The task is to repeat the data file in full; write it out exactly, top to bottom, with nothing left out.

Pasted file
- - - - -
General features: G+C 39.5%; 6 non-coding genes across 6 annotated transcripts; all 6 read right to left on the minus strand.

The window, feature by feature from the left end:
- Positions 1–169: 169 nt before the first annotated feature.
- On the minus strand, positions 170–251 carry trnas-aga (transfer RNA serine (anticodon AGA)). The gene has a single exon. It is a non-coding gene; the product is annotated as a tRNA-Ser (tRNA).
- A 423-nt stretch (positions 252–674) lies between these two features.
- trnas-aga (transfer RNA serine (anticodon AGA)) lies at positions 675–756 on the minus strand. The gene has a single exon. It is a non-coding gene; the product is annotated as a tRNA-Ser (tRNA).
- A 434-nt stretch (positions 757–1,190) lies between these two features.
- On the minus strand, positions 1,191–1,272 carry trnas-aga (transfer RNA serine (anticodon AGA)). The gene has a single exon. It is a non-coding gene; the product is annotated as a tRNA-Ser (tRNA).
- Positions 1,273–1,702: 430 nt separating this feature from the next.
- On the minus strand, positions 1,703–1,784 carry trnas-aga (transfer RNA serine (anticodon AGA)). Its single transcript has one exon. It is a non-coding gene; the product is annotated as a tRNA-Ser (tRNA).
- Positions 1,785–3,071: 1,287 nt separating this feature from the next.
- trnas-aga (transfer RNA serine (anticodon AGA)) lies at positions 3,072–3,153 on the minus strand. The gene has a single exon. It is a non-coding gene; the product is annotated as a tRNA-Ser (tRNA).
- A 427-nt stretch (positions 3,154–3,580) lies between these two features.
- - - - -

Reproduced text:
General features: G+C 39.5%; 6 non-coding genes across 6 annotated transcripts; all 6 read right to left on the minus strand.

The window, feature by feature from the left end:
- Positions 1–169: 169 nt before the first annotated feature.
- On the minus strand, positions 170–251 carry trnas-aga (transfer RNA serine (anticodon AGA)). The gene has a single exon. It is a non-coding gene; the product is annotated as a tRNA-Ser (tRNA).
- A 423-nt stretch (positions 252–674) lies between these two features.
- trnas-aga (transfer RNA serine (anticodon AGA)) lies at positions 675–756 on the minus strand. The gene has a single exon. It is a non-coding gene; the product is annotated as a tRNA-Ser (tRNA).
- A 434-nt stretch (positions 757–1,190) lies between these two features.
- On the minus strand, positions 1,191–1,272 carry trnas-aga (transfer RNA serine (anticodon AGA)). The gene has a single exon. It is a non-coding gene; the product is annotated as a tRNA-Ser (tRNA).
- Positions 1,273–1,702: 430 nt separating this feature from the next.
- On the minus strand, positions 1,703–1,784 carry trnas-aga (transfer RNA serine (anticodon AGA)). Its single transcript has one exon. It is a non-coding gene; the product is annotated as a tRNA-Ser (tRNA).
- Positions 1,785–3,071: 1,287 nt separating this feature from the next.
- trnas-aga (transfer RNA serine (anticodon AGA)) lies at positions 3,072–3,153 on the minus strand. The gene has a single exon. It is a non-coding gene; the product is annotated as a tRNA-Ser (tRNA).
- A 427-nt stretch (positions 3,154–3,580) lies between these two features.